2010 - Women Who Rock
Rockabilly bombshell Sparkle Moore was born Barbara Morgan in Omaha in 1936. She was the quintessential bad girl and dressed in flashy playing jackets akin to her male counterparts. She was noted for her long blonde hair with an Elvis-styled pompadour on top. Barbara was dubbed “Sparkle” in honor of a supporting character with similar hairdo in the popular “Dick Tracy” comic strip.
As a child she became heavily absorbed in music; playing whatever instrument was available in the grade school through high school orchestras and bands. As a young teen, she played the Hawaiian steel guitar for several years at local functions, hospitals and special events. In the mid-50s, she quickly adapted to rock and roll and remains there to this day. A mild nightmare to her parents, along with the loud basement bands, as a teen she ran away from home to play in a Dixieland rock band in New Orleans.
In 1956 Sparkle sent a home recording to “Grahame Crackers” Richards, a DJ at KOWH. He quickly became her manager and she was signed within the month to record at Fraternity Records based in Cincinnati, Ohio . Her first rockabilly record “Rock-a-Bop” backed with “Skull & Crossbones” was soon released and Sparkle toured cross country to promote it. She played at teen hops, schools, ballrooms and nightclubs. Sparkle also played with Ronnie Self, Sammy Davis Jr., Gene Vincent, the Grand Ole Opry and opened for Tommy Sands.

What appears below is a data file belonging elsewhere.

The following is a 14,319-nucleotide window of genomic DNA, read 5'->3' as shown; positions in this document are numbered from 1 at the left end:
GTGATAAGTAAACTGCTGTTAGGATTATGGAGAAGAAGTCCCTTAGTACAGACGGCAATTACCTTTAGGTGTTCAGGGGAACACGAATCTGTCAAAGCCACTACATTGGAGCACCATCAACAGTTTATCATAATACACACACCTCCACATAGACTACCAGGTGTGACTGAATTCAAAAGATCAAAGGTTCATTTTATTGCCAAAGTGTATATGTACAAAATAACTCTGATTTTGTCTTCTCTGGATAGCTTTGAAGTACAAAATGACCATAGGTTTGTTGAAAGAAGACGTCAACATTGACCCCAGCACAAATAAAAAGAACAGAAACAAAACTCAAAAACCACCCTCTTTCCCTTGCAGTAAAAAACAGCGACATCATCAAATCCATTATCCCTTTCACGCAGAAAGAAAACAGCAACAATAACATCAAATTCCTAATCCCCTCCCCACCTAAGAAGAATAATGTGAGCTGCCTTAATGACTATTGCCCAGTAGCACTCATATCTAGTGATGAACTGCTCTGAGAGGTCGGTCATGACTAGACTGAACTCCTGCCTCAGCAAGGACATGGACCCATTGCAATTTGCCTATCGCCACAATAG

“Killer” backed with “Tiger” followed in 1957. Her music was considered very wild and unorthodox for a woman of that day. Sparkle also takes credit for being the first hippie to hit California several years later with a guitar strapped on the side of a Harley, convinced that Hollywood &Vine held the key to instant success.
Her flair for musical adventure was somewhat leashed with the advent of motherhood and the need to maintain a stable environment. She settled back in Iowa where music endeavors have remained strong throughout her life. Sparkle continues to write, play, sing and record music. In recent years with the rockabilly revival in Europe, her early recordings have been re-released by Ace Records in London on multiple compilations. Other artists have recorded her material as well.
As a result of these early recordings, Sparkle Moore is credited as being one of the first women in rock and roll. Her hardcore style can be heard and was imitated by a number of the early female rock and roll artists. Her sound and style have been linked to many outstanding female rockers such as Pat Benatar, Ann Wilson, Debbie Harry and others.
For her contributions to female rockabilly and later rock and roll as we know it today and for the inspiration she provided to many of those early rockin’ women, Sparkle Moore enters the IRRMA RockNRoll Hall of Fame with the Class of 2010.